Space Science & Space Physics Editors' Highlights

New Observations of Mysterious Radar Echoes

Exploring the relationship between solar extreme ultraviolet radiation flux and 150-km radar echoes.

Source: Geophysical Research Letters


A frequently observed geophysical phenomenon in the daytime equatorial ionosphere are 150-kilometer radar echoes. These very high frequency (VHF) radar echoes were first detected more than 50 years ago, however, it remains unclear how exactly they are generated. A recent study by Oppenheim and Dimant [2016] suggested the Sun’s extreme ultraviolet (EUV) radiation as the main cause of the 150-kilometer radar echoes. Patra et al. [2017] present new observational evidence of an anti-correlation between solar EUV radiation and these echoes, and therefore contradicts with the recent study that would otherwise expect a positive relationship. This calls for further investigation into the generation mechanisms of the 150-kilometer radar echoes as they are manifestations of plasma density irregularity that may affect communications in the near-Earth space environment.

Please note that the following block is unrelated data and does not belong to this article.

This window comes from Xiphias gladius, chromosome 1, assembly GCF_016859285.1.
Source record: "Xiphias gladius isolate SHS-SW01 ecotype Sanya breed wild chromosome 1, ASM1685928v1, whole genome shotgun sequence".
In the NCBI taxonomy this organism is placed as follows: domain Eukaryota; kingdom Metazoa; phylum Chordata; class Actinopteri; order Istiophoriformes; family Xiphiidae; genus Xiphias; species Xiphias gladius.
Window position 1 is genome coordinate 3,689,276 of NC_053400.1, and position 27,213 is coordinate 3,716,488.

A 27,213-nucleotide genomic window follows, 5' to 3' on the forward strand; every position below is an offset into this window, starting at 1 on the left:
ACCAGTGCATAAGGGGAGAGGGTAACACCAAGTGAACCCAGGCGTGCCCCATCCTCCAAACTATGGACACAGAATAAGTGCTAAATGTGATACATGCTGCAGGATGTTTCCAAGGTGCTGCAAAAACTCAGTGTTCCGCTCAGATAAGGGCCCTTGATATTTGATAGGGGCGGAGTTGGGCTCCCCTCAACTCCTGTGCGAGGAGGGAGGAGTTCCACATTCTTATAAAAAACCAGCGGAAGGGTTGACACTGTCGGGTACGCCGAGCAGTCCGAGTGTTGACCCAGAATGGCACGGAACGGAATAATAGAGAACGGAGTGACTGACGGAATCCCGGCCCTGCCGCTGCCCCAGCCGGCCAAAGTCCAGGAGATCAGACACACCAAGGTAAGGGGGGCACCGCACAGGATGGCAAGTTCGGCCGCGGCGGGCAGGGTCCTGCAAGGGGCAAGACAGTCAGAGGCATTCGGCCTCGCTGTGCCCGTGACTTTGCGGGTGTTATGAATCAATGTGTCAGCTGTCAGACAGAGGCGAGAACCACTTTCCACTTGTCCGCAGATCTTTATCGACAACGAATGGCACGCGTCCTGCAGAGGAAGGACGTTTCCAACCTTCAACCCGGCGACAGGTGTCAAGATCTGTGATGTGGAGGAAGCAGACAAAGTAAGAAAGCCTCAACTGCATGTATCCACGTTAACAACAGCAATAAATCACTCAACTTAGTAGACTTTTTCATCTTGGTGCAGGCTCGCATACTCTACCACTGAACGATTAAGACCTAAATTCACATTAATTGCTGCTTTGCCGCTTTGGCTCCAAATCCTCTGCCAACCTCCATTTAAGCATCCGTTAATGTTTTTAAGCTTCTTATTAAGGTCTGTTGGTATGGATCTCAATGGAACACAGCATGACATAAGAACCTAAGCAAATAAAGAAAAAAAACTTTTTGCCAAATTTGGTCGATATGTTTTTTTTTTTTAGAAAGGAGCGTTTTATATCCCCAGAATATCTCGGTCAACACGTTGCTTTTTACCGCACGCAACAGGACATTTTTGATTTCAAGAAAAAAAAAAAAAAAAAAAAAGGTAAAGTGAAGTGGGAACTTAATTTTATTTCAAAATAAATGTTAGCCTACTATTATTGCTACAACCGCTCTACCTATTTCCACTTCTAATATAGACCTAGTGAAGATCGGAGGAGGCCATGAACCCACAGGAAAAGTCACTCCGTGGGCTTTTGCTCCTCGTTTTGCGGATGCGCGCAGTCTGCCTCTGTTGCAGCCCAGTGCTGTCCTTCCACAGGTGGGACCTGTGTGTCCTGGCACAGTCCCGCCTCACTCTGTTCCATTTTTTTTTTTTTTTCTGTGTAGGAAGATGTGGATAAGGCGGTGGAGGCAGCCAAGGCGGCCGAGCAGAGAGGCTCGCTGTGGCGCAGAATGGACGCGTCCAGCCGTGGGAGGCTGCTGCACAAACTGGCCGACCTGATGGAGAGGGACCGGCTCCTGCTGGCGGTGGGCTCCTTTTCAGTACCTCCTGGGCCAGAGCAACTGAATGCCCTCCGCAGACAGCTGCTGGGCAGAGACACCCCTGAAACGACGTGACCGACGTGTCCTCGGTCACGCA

Citation: Patra, A. K., Pavan Chaitanya, P., St.-Maurice, J.-P., Otsuka, Y., Yokoyama, T., & Yamamoto, M. [2017]. The solar flux dependence of ionospheric 150 km radar echoes and implications. Geophysical Research Letters, 44, 11,257–11,264.

—Gang Lu, Editor, Geophysical Research Letters

Text © 2018. The authors. CC BY-NC-ND 3.0
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